KUALA LUMPUR: Rapid Bus Sdn Bhd has begun going cashless in stages, beginning today.
For a start, its Ampang corridor, which goes all the way to KLCC, will go cashless, though passengers have a grace period until May 14 when cash will no longer be accepted on buses.
Rapid Bus chief executive officer Muhammad Yazurin Sallij said the first “corridor” involved 64 buses servicing 11 different routes with an average of 30,000 passengers daily.
“This is the first day of the programme and we will monitor its effectiveness. We expect feedback, good and bad, from people and we will act on them before continuing to the other corridors,” he told reporters after inspecting operations in front of KLCC.
Yazurin said passengers who use the cashless system will enjoy a 20 per cent discount while students, the disabled and the elderly will enjoy 50 per cent discount.
“Locals who buy prepaid cards worth RM50 and RM100 will also have access to the monorail, Light Rail Transit (LRT), Mass Rapid Transit (MRT) and also the feeder busses for the MRT and the BRT Sunway Line. These cards are available for purchase at all of our stations,” he said.
He said once the programme is running smoothly in the first corridor, Rapid Bus expects to expand the cashless system to its bus services in other corridors.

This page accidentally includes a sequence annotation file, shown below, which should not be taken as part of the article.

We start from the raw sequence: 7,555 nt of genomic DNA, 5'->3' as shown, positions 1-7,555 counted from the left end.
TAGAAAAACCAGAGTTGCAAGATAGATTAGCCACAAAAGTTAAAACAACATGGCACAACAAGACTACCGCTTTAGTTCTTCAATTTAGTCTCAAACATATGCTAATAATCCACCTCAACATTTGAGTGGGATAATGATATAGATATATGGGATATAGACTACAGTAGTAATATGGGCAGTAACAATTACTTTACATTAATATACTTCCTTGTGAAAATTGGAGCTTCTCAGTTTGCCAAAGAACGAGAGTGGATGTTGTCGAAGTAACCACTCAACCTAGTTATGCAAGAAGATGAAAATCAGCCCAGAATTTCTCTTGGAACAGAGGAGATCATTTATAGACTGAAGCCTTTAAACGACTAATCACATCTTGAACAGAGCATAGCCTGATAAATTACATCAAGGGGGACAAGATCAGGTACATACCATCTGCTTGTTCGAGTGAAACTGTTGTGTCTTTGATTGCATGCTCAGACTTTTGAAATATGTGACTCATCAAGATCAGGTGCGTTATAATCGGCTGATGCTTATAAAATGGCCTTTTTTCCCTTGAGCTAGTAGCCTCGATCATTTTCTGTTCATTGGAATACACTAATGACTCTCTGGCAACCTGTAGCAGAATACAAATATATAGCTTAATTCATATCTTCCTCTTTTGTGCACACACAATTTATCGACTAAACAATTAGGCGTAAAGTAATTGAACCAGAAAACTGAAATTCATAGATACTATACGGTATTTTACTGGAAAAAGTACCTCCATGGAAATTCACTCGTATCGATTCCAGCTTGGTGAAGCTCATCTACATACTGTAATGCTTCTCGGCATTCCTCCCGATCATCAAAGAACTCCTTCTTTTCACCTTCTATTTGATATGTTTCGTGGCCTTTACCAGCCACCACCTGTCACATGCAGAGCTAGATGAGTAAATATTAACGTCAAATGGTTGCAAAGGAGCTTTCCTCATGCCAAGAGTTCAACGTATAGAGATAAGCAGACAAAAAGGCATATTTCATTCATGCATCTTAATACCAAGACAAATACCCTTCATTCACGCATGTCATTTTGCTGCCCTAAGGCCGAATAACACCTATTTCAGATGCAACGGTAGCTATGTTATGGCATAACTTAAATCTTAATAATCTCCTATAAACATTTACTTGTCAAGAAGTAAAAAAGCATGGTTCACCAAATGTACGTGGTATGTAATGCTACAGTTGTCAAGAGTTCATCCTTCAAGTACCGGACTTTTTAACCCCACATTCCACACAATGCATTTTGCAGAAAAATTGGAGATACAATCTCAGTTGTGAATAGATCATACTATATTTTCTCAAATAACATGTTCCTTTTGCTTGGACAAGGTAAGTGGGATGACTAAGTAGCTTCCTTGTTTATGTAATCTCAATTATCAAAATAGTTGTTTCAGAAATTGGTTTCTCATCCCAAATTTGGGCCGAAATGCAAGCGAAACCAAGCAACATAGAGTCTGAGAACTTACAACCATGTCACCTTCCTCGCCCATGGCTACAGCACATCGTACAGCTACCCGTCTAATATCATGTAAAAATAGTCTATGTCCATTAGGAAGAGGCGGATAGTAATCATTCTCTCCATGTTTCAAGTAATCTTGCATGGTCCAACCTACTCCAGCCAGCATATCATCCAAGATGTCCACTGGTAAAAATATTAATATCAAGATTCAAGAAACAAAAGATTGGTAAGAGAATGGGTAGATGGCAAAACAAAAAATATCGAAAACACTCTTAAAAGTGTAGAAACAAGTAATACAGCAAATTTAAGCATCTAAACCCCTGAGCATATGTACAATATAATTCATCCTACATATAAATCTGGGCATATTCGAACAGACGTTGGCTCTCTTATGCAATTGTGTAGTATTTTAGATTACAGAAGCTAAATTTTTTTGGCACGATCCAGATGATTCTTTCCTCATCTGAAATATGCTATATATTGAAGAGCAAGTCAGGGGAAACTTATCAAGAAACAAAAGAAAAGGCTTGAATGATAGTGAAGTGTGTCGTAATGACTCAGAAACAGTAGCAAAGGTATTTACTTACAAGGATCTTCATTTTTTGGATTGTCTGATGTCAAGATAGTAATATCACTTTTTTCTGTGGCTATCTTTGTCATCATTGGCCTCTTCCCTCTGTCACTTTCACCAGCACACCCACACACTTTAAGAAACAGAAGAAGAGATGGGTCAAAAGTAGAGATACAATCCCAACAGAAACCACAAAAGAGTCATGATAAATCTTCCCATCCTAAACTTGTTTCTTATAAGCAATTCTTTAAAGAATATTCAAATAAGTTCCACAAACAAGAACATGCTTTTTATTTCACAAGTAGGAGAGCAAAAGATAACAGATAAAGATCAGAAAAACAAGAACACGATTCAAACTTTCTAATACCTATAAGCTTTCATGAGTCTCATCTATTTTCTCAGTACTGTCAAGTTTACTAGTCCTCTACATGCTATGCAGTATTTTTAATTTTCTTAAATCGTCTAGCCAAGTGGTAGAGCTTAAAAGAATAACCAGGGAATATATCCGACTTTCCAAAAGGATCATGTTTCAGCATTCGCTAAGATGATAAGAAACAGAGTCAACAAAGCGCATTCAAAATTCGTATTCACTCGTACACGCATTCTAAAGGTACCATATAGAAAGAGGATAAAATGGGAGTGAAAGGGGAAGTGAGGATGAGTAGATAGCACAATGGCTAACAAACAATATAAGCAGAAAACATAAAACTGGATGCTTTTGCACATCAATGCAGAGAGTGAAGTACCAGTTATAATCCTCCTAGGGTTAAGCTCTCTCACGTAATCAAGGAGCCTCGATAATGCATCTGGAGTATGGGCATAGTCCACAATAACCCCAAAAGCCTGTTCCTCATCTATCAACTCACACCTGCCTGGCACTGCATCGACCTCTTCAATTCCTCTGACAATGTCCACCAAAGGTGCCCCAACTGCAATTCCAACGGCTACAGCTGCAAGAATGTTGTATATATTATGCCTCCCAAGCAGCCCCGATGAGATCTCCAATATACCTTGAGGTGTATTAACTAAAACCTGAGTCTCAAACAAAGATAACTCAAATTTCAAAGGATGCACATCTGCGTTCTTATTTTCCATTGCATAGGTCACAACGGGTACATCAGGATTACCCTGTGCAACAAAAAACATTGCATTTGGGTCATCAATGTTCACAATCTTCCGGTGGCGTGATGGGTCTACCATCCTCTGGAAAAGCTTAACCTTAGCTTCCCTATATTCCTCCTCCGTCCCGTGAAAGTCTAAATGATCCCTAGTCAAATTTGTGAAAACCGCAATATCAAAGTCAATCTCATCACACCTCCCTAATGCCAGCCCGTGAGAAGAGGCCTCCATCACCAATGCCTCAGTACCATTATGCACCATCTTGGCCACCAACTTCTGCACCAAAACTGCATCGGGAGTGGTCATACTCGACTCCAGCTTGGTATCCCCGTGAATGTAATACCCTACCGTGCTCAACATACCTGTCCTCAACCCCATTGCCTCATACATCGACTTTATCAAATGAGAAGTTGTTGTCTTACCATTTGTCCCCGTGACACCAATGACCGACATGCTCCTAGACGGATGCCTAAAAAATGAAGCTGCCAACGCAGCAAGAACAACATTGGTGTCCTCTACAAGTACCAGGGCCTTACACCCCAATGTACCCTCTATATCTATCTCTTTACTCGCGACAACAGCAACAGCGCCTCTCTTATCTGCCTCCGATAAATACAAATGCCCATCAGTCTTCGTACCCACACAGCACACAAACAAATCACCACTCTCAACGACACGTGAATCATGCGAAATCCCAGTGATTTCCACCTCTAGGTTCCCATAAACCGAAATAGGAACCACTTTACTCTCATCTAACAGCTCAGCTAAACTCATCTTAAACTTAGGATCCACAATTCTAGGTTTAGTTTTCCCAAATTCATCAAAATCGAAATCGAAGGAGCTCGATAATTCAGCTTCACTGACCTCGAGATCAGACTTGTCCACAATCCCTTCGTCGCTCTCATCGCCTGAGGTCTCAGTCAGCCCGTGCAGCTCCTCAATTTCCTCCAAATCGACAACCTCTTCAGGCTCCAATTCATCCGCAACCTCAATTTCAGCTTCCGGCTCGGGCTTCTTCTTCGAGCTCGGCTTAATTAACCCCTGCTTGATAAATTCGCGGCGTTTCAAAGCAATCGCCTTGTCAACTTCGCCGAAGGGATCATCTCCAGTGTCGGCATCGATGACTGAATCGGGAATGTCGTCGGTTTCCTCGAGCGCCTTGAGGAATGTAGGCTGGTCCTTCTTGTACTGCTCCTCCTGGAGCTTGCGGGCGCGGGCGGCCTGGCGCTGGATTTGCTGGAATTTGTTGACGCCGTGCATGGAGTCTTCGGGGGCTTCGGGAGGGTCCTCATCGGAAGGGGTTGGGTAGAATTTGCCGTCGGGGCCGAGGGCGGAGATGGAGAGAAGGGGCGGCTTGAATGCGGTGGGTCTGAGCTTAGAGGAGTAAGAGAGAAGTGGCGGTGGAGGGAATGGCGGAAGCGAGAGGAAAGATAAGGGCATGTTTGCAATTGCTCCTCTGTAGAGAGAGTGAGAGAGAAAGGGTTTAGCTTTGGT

“The other corridors that will follow after the Ampang Corridor will be Cheras, Sungai Besi and Jalan Klang Lama, on April 29.
“The next corridor will cover Damansara, Jalan Ipoh, and Jalan Pahang on May 13. Finally, the last corridor will cover the rest of (Kuala Lumpur) beginning May 27,” he said.
Yazurin said he hoped the initiative will encourage users to go cashless as the benefits to consumers are many.
“One of the most important things is that there will be a time-saving process as the passengers just need to touch their cards to the censor as they get on and off the buses. Previously, passengers will take up to 60 seconds to make a transaction... now it will just take a second.
“We believe that we can use the time saved from this process to help improve our customer services and comfort,” he added.
Rapid Bus passenger Muhammad Alifnazri Dirman, 21, said he supported the cashless initiative because it will bring greater ease to passengers.
“This new system will save us time because we don't have to line up to pay manually. However, I hope that Rapid Bus will increase the quantity of buses as at the moment, it is still lacking,” he said.
Another Rapid Bus user, Muhd Najmi Supian Shahuri, 24, said while there will be savings as far as time was concerned, he hoped Rapid Bus could help solve the problem of people rushing to enter the buses.
“Rapid can do this by maybe having railings at stops so that the people have to line up properly before they embark on the buses,” he said.
Khairuddin Azid, 30, said he agreed with the cashless implementation for Rapid buses as he no longer had to carry a lot of cash on him.
“I can just use my IC to reload and board the buses on my way to work. I don't have to carry a load of cash.
“However, I would like to ask Rapid Bus to have buses just for (the disabled) because local passengers still cannot ‘read’ signs and will sit on seats meant for the disabled,” he said.